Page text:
It is possible to measure levels of the stress hormone cortisol not only in blood but also in saliva. Linköping physician Elisabeth Aardal-Eriksson has further developed a saliva test to make it reliable and easy to use, not only in hospitals but also in the field. The findings are presented in a dissertation at Linköping University, Sweden. The researcher has also found that the corisol content of saliva is related to the occurrence of so-called posttraumatic symptoms of stress.
In the first section of her dissertation, Elisabeth Aardal-Eriksson has developed the method for measuring, tested it in connection with a standardized loading of the stress system, and, in a smaller study, combined it with psychological self-assessment (in which the person being tested provides his/her own information about how he/she feels). This self-assessment also included questions about possible posttraumatic symptoms such as nightmares and painful memories.
The second section of the thesis consists of two studies of Swedish UN soldiers who have served in Bosnia. In one of these studies cortisol and stress levels were metered both before and at different times after their tour of duty in Bosnia. In another study cortisol levels and stress reactions were investigated in a group of UN soldiers involved in a landmine accident in Lebanon.
Ingela Björck | alphagalileo
3D images of cancer cells in the body: Medical physicists from Halle present new method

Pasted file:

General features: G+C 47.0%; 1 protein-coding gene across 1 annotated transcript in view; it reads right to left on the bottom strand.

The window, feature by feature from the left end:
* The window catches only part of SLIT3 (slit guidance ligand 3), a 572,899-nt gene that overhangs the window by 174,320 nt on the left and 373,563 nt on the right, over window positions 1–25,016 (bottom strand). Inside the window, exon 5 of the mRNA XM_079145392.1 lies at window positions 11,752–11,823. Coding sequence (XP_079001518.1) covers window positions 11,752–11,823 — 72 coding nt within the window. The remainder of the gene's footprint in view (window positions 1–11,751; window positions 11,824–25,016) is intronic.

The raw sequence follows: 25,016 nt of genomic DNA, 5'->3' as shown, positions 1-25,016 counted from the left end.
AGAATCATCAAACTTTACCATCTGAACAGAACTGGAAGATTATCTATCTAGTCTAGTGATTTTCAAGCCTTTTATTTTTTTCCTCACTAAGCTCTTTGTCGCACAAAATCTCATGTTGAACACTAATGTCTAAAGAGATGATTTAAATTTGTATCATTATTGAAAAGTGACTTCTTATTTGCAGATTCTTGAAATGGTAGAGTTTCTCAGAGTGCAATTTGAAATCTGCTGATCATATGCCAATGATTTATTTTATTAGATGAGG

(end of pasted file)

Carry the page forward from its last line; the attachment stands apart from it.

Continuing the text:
16.05.2018 | Martin-Luther-Universität Halle-Wittenberg
Better equipped in the fight against lung cancer
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At the LASYS 2018, from June 5th to 7th, the Laser Zentrum Hannover e.V. (LZH) will be showcasing processes for the laser material processing of tomorrow in hall 4 at stand 4E75. With blown bomb shells the LZH will present first results of a research project on civil security.
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There are videos on the internet that can make one marvel at technology. For example, a smartphone is casually bent around the arm or a thin-film display is rolled in all directions and with almost every diameter. From the user's point of view, this looks fantastic. From a professional point of view, however, the question arises: Is that already possible?
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The historic first detection of gravitational waves from colliding black holes far outside our galaxy opened a new window to understanding the universe. A...
A team led by Austrian experimental physicist Rainer Blatt has succeeded in characterizing the quantum entanglement of two spatially separated atoms by observing their light emission. This fundamental demonstration could lead to the development of highly sensitive optical gradiometers for the precise measurement of the gravitational field or the earth's magnetic field.
The age of quantum technology has long been heralded. Decades of research into the quantum world have led to the development of methods that make it possible...
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